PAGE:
As times get tighter economically-wise the cost for school also becomes harder. Paying for college is a heavy price felt by all, but a recent study revealed Latinos students seem to feel it more. Unable to pay out of pocket, some students rely on various financial aid programs to help cover a portion of the costs however said programs made be the roadblock for some Latinos.
According to a report released by Excelenica in Education—an organization that aims to help Latino students attain a higher education—an estimated 21% of Latinos received an associate degree or higher in 2012. In the same year, an estimated 41% of non-Latinos obtained an associate degree or higher.
One reason why the estimation appears lower, according to the report, is due to many Latinos being first-generation college students. The current financial aid system in the United States is difficult to navigate through therefore Latino students may not be receiving their full awards but in fact lower financial aid awards.
A sophomore at Boston University’s College of General Studies, Jocelyn Toll describes her issue with the system. Originally from Costa Rica, Toll said how her family did not apply for FAFSA when she was applying because of an experience with her brother who did not receive any aid.
“You just apply to FAFSA and hope for the best,” said Toll. “I don’t really understand what it is they are looking for.”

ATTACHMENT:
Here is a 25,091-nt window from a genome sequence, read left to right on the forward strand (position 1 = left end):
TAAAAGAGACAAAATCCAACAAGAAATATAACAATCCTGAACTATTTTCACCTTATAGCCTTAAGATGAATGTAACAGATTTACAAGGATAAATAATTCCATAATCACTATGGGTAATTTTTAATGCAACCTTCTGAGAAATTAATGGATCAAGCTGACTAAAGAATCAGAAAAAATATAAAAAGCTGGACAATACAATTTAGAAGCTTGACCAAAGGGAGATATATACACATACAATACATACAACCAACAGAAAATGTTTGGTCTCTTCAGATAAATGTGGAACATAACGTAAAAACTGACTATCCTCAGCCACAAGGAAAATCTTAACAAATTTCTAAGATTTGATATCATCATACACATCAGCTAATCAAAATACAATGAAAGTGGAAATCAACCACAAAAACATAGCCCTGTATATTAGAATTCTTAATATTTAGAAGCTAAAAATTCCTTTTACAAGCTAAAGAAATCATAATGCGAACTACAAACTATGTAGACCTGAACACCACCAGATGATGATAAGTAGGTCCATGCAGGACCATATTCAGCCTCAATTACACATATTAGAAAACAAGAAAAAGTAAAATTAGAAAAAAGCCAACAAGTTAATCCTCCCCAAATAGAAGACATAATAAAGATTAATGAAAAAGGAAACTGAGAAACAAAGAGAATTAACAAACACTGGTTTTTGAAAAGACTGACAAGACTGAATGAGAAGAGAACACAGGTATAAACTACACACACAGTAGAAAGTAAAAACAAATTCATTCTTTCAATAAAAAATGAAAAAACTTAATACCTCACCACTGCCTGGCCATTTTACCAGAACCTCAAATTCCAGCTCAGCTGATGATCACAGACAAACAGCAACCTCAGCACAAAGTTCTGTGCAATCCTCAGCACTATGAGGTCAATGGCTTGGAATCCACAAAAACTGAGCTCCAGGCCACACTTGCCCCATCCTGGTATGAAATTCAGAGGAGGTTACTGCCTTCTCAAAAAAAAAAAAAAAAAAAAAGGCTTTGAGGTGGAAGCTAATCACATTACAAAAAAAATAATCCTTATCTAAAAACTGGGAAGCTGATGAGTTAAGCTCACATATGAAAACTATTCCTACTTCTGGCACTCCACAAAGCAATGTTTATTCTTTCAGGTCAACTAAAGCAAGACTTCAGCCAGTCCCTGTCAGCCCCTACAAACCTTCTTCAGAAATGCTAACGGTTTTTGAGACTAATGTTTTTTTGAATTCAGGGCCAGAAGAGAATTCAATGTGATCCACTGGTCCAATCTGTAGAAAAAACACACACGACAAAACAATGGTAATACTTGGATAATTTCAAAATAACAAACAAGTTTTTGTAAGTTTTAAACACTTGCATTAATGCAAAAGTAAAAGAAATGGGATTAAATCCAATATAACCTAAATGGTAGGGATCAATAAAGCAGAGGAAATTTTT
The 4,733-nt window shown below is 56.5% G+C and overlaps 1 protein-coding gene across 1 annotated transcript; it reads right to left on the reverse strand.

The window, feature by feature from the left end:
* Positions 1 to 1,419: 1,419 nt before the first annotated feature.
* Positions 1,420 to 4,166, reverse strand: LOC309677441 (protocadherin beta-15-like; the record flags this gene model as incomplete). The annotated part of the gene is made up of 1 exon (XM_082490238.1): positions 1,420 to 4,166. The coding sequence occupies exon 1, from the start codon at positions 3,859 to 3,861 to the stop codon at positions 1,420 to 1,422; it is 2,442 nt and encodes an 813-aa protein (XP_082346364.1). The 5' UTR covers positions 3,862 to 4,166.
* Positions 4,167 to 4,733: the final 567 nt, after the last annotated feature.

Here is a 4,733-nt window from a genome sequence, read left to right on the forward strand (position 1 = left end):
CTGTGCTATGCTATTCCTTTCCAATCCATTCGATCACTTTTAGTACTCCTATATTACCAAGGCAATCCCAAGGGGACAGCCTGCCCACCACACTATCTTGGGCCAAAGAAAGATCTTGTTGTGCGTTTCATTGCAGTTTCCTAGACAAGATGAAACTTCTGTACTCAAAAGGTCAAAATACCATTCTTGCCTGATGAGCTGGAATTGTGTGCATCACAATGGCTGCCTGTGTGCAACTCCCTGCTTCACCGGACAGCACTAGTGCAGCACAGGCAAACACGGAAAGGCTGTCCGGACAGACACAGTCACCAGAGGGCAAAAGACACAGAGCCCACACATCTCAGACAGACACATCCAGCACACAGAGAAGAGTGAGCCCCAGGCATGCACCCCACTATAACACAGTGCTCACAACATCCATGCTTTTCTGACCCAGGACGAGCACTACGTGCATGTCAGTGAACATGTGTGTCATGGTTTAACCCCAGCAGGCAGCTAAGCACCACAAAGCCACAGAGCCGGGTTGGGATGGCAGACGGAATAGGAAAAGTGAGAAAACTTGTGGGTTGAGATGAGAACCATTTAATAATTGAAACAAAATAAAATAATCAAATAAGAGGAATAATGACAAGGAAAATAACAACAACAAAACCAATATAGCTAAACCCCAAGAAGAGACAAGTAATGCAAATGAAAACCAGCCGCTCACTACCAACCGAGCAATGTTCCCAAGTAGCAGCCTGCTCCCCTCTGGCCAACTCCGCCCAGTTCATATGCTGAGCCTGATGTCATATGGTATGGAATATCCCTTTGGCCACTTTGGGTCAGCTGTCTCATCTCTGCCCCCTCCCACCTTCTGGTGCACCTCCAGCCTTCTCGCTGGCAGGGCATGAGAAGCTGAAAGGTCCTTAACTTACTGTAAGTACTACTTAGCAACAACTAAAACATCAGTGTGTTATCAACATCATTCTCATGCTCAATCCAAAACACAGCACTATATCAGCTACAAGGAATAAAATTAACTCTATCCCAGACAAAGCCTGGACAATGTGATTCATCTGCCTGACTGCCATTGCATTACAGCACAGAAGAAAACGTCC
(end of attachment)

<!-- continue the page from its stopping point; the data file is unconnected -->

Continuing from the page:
A sociology professor at Boston University, Nazli Kibria, notes the financial aid system should be updated to help first-generation college students.
“They [Latinos] are one of the fastest growing groups in the U.S,” said Kibria, drawing attention to the rising community. “There is a higher percentage of Latino students and there will be in the future, so I think in order to build a college-educated workforce would be a critical step.”
Along with teaching, Kibria served on a minority student advisory group to Boston University and believes there should be a focus in teaching Latinos (and other students) about financial aid before they begin applying to college.
One of the largest national student aid providers, FAFSA (part of the Federal Student Aid Program) gives aid to students in the form of federal grants, loans and work-study. However, due to a confusing application system some students are not awarded the right amount or amount at all.
Unable to afford to pay for school, some students are forced to turn down acceptance to the schools they worked hard to get into. First-generation college students may have odds stacked-up against them in graduating, but they can endure. They can endure with some help.
With federal programs created to help such students pay for school failing they must try and overcome that roadblock. A financial aid program that is navigable would not just ease the burden of the application process, but it will insure these students remain in school.
A new system will secure the bright future that awaits this country by preparing our future leaders now.